I may look a little silly, but I think the girl who came after me took top prize. In a state of histeria started yelling to her friends across the road “Oh my god, come and pat the Camel!”
One of the highlights of our trip was staying in an amazing house called The Container just out of Lilydale, about 30km north east of Launceston. Take a look at my full review of the Container here, and seriously if you are ever thinking about visiting the area make sure you book into this place, it is special.
The only downfall is that it is 3.5kms up a seriously steep dirt road. I was cursing the fact that I’d bought a bottle of wine and can of Guinness at the bottom (particularly when I found out they had an entire wine cellar & local Tassie beers in the fridge at the house). This was the one and only time I had to get off and push. By push I mean Phil pushed my bike while I took photos.
Happy wife happy life?
Day 8 - 12: The Highlands
The ride up to Cradle Mountain was epic.
We noticed on strava that there was a climb in the middle of the ride, but as most segments weren’t marked we didn’t really know what we were in for. Phil told me he thought it was 6kms averaging 10%. To my horror when we started the climb I found that there was a downhill section which meant the average was more like 12-16%. That hurt. That hurt a lot.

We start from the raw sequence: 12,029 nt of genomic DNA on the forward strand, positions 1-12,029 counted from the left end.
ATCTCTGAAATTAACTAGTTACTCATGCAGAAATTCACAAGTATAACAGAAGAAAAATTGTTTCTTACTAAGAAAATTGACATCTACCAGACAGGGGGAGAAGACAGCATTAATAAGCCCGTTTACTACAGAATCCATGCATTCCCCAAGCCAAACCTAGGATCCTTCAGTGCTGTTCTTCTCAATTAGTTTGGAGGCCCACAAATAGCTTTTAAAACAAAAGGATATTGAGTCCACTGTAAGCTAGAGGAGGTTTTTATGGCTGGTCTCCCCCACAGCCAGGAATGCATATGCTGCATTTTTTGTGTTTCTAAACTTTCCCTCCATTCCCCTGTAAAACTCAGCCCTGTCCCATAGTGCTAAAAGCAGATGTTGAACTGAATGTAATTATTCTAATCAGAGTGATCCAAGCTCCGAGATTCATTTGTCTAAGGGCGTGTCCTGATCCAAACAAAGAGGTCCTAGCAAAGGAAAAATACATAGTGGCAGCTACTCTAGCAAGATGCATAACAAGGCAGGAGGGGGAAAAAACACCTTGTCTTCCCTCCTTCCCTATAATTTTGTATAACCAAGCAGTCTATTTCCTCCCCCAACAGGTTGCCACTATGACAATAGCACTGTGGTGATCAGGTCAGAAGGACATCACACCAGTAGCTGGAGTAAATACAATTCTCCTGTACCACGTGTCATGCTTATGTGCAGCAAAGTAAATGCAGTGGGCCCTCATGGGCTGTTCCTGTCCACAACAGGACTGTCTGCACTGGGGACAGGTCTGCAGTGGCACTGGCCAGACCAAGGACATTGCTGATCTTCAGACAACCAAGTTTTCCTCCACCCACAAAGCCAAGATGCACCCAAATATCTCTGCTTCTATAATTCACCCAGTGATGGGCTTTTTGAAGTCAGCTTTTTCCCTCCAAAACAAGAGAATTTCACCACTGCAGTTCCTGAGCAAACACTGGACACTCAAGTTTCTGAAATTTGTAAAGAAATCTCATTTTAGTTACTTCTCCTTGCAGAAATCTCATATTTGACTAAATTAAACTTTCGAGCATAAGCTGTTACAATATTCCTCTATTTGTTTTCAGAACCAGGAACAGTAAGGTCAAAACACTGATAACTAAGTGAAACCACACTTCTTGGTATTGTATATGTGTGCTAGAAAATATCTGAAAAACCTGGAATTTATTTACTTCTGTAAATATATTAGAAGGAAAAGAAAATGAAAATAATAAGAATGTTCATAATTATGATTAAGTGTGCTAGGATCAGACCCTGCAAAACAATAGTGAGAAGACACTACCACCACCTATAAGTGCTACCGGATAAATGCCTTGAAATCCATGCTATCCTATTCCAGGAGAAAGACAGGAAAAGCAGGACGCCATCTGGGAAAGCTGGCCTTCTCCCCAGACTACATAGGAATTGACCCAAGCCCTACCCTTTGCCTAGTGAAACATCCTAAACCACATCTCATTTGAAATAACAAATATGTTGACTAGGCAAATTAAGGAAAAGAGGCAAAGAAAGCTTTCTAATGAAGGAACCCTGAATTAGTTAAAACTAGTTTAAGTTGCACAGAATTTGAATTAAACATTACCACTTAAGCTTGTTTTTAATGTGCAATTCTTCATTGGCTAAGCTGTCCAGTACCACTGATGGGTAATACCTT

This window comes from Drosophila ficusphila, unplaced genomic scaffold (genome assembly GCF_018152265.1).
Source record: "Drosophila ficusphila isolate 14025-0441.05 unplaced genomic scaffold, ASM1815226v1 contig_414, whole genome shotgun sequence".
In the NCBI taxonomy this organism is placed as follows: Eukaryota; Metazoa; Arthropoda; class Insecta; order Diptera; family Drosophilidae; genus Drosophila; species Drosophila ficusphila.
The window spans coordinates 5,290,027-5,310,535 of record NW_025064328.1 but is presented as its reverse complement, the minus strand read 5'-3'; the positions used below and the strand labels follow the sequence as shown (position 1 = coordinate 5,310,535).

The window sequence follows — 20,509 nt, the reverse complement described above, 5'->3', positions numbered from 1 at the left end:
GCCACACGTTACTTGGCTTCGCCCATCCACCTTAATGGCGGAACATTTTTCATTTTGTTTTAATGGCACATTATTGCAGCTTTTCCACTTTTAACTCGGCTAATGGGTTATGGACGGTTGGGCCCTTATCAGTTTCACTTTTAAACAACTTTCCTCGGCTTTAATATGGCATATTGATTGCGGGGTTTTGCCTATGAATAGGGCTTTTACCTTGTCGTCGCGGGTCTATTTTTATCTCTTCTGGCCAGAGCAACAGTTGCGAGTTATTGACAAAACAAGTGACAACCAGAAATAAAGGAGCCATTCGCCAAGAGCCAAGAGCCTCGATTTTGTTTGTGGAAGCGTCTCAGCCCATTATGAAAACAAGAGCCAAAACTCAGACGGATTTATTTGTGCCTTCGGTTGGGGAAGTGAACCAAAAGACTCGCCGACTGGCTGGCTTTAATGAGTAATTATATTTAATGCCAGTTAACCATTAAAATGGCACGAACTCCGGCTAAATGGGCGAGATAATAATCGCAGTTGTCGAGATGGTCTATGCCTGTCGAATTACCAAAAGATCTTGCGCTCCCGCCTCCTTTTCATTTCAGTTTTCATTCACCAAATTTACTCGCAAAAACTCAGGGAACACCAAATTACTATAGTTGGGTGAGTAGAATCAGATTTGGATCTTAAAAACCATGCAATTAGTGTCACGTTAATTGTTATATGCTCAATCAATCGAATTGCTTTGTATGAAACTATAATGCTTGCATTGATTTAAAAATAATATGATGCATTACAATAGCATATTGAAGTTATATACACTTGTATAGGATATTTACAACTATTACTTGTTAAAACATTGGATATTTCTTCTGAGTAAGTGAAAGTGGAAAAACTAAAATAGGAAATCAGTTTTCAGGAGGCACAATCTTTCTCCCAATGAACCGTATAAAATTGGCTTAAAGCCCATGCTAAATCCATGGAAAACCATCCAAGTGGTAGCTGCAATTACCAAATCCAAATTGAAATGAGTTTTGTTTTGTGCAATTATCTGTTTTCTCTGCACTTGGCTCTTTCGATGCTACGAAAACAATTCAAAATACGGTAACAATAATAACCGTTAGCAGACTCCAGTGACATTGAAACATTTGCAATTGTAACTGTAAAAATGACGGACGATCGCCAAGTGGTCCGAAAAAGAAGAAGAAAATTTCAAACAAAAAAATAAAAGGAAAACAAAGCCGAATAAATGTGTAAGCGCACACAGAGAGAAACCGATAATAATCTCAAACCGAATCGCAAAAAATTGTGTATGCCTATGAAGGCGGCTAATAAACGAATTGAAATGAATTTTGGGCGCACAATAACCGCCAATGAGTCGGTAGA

It made me feel better to find that a few other of our local cycling club members had done that climb in the Tassie 3 Peaks Challenge the year before and we did around the same time as they did on their road bikes - legs must be getting stronger after all these miles! I found out later that Phil was still carrying the Guinness and a can of baked beans, plus various other “essentials” in his panniers on the way up. “Weight training Phil? Sure you don’t want to carry my panniers too?”
Image: Phil's "essentials".
The last 20kms to Cradle Mountain is bleak and moonscape-ish. But it had a wild ruggedness to it that was quite beautiful. We spotted wombats and echidnas along the way – no Tassie Devils though (except a dead one on the side of the road :-( )
We had a few days of walking around Cradle Mountain which is absolutely incredible – if cycling is not your thing, or you have a partner that doesn’t cycle but is a keen walker then try and fit in a trip to Cradle Mountain as the local day trails are great. We did the Marion Lookout Circuit from Ronny Creek, the Hanson’s Peak Track + Dove Lake Circuit.
Day 12 - 14: Homeward bound
Upon leaving Cradle Mountain it was all smooth sailing back to Launceston. We had a tailwind for the next 2 days, and there seemed to be more downhill than up which really topped off an already fantastic trip.
We were lucky enough to only have 1 day of rain on our entire trip, so maybe I am a little biased as I hear the weather can be horrendous. But don’t let that stop you. Tassie is a fantastic little state with what I think is some of the best riding in Australia - wet or dry.
As a cherry on top - after 2 weeks of riding around on a 25+kg bike, my road bike feels amazing!
Just tuned in? Check out Part One of our Tassie Tour here.
Tour of Tassie full route: